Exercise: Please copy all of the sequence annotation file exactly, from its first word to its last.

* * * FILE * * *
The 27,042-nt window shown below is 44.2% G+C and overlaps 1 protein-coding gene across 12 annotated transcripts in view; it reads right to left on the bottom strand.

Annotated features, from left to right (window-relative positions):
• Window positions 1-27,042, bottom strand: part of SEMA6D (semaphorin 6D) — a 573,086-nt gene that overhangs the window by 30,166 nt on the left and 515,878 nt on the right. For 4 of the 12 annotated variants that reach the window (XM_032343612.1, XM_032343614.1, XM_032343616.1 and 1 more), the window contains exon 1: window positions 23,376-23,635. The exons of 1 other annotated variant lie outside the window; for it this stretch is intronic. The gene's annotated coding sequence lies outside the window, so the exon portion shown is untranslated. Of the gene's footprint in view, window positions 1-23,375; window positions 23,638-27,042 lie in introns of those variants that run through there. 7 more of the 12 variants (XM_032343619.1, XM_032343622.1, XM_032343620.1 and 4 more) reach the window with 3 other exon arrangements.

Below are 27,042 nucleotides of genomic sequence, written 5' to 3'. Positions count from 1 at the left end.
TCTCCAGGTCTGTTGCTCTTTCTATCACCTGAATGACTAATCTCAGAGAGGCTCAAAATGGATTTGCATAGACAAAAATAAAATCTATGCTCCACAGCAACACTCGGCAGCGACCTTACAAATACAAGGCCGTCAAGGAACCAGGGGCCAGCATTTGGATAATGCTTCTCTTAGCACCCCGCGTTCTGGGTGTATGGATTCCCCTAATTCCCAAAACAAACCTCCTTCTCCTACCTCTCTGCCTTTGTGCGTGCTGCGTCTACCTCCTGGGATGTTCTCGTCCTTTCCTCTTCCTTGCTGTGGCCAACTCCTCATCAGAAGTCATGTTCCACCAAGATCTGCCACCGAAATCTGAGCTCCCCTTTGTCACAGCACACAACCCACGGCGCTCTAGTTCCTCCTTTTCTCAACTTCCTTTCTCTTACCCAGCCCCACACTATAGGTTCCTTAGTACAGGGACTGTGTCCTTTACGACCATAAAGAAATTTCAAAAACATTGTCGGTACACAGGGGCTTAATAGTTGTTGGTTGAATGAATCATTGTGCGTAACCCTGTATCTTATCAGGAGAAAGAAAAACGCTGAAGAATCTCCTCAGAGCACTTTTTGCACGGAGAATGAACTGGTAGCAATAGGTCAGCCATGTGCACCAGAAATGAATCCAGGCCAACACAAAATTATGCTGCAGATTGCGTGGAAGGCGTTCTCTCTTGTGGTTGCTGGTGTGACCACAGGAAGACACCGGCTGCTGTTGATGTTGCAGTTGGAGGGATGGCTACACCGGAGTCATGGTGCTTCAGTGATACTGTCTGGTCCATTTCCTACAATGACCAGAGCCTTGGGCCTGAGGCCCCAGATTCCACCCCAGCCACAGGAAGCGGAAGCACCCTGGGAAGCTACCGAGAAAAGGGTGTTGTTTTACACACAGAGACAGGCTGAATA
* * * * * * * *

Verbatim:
The 27,042-nt window shown below is 44.2% G+C and overlaps 1 protein-coding gene across 12 annotated transcripts in view; it reads right to left on the bottom strand.

Annotated features, from left to right (window-relative positions):
• Window positions 1-27,042, bottom strand: part of SEMA6D (semaphorin 6D) — a 573,086-nt gene that overhangs the window by 30,166 nt on the left and 515,878 nt on the right. For 4 of the 12 annotated variants that reach the window (XM_032343612.1, XM_032343614.1, XM_032343616.1 and 1 more), the window contains exon 1: window positions 23,376-23,635. The exons of 1 other annotated variant lie outside the window; for it this stretch is intronic. The gene's annotated coding sequence lies outside the window, so the exon portion shown is untranslated. Of the gene's footprint in view, window positions 1-23,375; window positions 23,638-27,042 lie in introns of those variants that run through there. 7 more of the 12 variants (XM_032343619.1, XM_032343622.1, XM_032343620.1 and 4 more) reach the window with 3 other exon arrangements.

Below are 27,042 nucleotides of genomic sequence, written 5' to 3'. Positions count from 1 at the left end.
TCTCCAGGTCTGTTGCTCTTTCTATCACCTGAATGACTAATCTCAGAGAGGCTCAAAATGGATTTGCATAGACAAAAATAAAATCTATGCTCCACAGCAACACTCGGCAGCGACCTTACAAATACAAGGCCGTCAAGGAACCAGGGGCCAGCATTTGGATAATGCTTCTCTTAGCACCCCGCGTTCTGGGTGTATGGATTCCCCTAATTCCCAAAACAAACCTCCTTCTCCTACCTCTCTGCCTTTGTGCGTGCTGCGTCTACCTCCTGGGATGTTCTCGTCCTTTCCTCTTCCTTGCTGTGGCCAACTCCTCATCAGAAGTCATGTTCCACCAAGATCTGCCACCGAAATCTGAGCTCCCCTTTGTCACAGCACACAACCCACGGCGCTCTAGTTCCTCCTTTTCTCAACTTCCTTTCTCTTACCCAGCCCCACACTATAGGTTCCTTAGTACAGGGACTGTGTCCTTTACGACCATAAAGAAATTTCAAAAACATTGTCGGTACACAGGGGCTTAATAGTTGTTGGTTGAATGAATCATTGTGCGTAACCCTGTATCTTATCAGGAGAAAGAAAAACGCTGAAGAATCTCCTCAGAGCACTTTTTGCACGGAGAATGAACTGGTAGCAATAGGTCAGCCATGTGCACCAGAAATGAATCCAGGCCAACACAAAATTATGCTGCAGATTGCGTGGAAGGCGTTCTCTCTTGTGGTTGCTGGTGTGACCACAGGAAGACACCGGCTGCTGTTGATGTTGCAGTTGGAGGGATGGCTACACCGGAGTCATGGTGCTTCAGTGATACTGTCTGGTCCATTTCCTACAATGACCAGAGCCTTGGGCCTGAGGCCCCAGATTCCACCCCAGCCACAGGAAGCGGAAGCACCCTGGGAAGCTACCGAGAAAAGGGTGTTGTTTTACACACAGAGACAGGCTGAATA